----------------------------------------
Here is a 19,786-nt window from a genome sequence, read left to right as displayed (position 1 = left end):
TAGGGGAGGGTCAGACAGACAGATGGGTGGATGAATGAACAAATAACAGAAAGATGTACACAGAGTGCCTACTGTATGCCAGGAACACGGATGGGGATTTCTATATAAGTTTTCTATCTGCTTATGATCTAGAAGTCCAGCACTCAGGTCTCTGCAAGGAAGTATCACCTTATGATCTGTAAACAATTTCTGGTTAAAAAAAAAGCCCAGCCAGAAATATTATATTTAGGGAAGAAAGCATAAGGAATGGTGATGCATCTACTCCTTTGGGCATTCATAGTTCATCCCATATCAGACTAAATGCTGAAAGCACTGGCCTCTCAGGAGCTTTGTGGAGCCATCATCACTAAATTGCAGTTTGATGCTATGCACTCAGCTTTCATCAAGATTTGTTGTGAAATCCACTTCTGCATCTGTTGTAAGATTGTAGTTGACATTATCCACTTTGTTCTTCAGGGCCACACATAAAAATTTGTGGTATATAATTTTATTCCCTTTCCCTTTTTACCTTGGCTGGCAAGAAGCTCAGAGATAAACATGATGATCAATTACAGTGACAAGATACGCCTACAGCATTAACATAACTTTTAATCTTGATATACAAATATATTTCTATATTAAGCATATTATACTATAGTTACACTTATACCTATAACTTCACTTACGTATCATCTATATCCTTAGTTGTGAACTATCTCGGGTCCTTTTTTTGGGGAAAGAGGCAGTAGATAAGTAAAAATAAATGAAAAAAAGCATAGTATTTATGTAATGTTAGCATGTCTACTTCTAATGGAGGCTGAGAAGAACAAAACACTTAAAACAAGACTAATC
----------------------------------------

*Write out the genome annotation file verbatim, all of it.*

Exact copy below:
Here is a 19,786-nt window from a genome sequence, read left to right as displayed (position 1 = left end):
TAGGGGAGGGTCAGACAGACAGATGGGTGGATGAATGAACAAATAACAGAAAGATGTACACAGAGTGCCTACTGTATGCCAGGAACACGGATGGGGATTTCTATATAAGTTTTCTATCTGCTTATGATCTAGAAGTCCAGCACTCAGGTCTCTGCAAGGAAGTATCACCTTATGATCTGTAAACAATTTCTGGTTAAAAAAAAAGCCCAGCCAGAAATATTATATTTAGGGAAGAAAGCATAAGGAATGGTGATGCATCTACTCCTTTGGGCATTCATAGTTCATCCCATATCAGACTAAATGCTGAAAGCACTGGCCTCTCAGGAGCTTTGTGGAGCCATCATCACTAAATTGCAGTTTGATGCTATGCACTCAGCTTTCATCAAGATTTGTTGTGAAATCCACTTCTGCATCTGTTGTAAGATTGTAGTTGACATTATCCACTTTGTTCTTCAGGGCCACACATAAAAATTTGTGGTATATAATTTTATTCCCTTTCCCTTTTTACCTTGGCTGGCAAGAAGCTCAGAGATAAACATGATGATCAATTACAGTGACAAGATACGCCTACAGCATTAACATAACTTTTAATCTTGATATACAAATATATTTCTATATTAAGCATATTATACTATAGTTACACTTATACCTATAACTTCACTTACGTATCATCTATATCCTTAGTTGTGAACTATCTCGGGTCCTTTTTTTGGGGAAAGAGGCAGTAGATAAGTAAAAATAAATGAAAAAAAGCATAGTATTTATGTAATGTTAGCATGTCTACTTCTAATGGAGGCTGAGAAGAACAAAACACTTAAAACAAGACTAATC